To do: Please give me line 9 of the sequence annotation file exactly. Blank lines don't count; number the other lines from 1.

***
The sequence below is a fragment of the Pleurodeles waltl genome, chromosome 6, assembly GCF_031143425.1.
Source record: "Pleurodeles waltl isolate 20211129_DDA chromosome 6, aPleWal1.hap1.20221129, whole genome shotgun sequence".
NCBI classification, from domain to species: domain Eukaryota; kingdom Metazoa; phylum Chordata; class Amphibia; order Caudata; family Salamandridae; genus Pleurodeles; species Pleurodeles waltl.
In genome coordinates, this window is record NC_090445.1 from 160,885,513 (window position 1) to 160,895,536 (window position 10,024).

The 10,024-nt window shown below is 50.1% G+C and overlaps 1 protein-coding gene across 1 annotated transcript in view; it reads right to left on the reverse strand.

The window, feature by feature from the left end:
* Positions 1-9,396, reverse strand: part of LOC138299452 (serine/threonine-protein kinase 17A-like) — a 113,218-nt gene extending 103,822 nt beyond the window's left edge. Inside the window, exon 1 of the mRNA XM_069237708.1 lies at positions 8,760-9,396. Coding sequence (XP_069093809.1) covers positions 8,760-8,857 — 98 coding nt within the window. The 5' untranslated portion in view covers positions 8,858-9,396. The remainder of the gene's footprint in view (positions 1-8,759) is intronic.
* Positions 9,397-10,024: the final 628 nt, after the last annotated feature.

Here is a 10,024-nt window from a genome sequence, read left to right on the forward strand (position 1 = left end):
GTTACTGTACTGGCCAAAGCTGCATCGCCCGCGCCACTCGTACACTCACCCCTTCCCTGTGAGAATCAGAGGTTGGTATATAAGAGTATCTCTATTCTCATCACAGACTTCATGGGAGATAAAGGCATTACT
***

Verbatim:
Here is a 10,024-nt window from a genome sequence, read left to right on the forward strand (position 1 = left end):